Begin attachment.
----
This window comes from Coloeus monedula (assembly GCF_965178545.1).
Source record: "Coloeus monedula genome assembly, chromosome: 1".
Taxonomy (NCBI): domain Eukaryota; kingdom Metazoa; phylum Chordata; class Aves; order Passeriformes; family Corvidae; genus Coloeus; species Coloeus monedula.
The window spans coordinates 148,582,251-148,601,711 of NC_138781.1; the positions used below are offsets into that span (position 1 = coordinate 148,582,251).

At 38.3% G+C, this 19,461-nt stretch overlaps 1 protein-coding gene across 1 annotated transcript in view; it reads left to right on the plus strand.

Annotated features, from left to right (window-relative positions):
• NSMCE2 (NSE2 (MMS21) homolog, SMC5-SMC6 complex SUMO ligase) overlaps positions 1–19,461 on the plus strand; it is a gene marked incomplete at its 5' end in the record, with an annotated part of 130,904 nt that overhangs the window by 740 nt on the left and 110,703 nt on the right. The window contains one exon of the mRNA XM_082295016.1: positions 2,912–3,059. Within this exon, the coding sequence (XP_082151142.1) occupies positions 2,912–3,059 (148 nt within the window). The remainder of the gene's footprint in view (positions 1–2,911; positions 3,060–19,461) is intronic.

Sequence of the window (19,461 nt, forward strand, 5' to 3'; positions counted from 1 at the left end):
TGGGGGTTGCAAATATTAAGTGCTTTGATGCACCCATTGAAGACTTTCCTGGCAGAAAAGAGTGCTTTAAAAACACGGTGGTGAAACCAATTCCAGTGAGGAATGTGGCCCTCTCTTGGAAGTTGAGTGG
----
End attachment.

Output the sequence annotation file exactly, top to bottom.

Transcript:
This window comes from Coloeus monedula (assembly GCF_965178545.1).
Source record: "Coloeus monedula genome assembly, chromosome: 1".
Taxonomy (NCBI): domain Eukaryota; kingdom Metazoa; phylum Chordata; class Aves; order Passeriformes; family Corvidae; genus Coloeus; species Coloeus monedula.
The window spans coordinates 148,582,251-148,601,711 of NC_138781.1; the positions used below are offsets into that span (position 1 = coordinate 148,582,251).

At 38.3% G+C, this 19,461-nt stretch overlaps 1 protein-coding gene across 1 annotated transcript in view; it reads left to right on the plus strand.

Annotated features, from left to right (window-relative positions):
• NSMCE2 (NSE2 (MMS21) homolog, SMC5-SMC6 complex SUMO ligase) overlaps positions 1–19,461 on the plus strand; it is a gene marked incomplete at its 5' end in the record, with an annotated part of 130,904 nt that overhangs the window by 740 nt on the left and 110,703 nt on the right. The window contains one exon of the mRNA XM_082295016.1: positions 2,912–3,059. Within this exon, the coding sequence (XP_082151142.1) occupies positions 2,912–3,059 (148 nt within the window). The remainder of the gene's footprint in view (positions 1–2,911; positions 3,060–19,461) is intronic.

Sequence of the window (19,461 nt, forward strand, 5' to 3'; positions counted from 1 at the left end):
TGGGGGTTGCAAATATTAAGTGCTTTGATGCACCCATTGAAGACTTTCCTGGCAGAAAAGAGTGCTTTAAAAACACGGTGGTGAAACCAATTCCAGTGAGGAATGTGGCCCTCTCTTGGAAGTTGAGTGG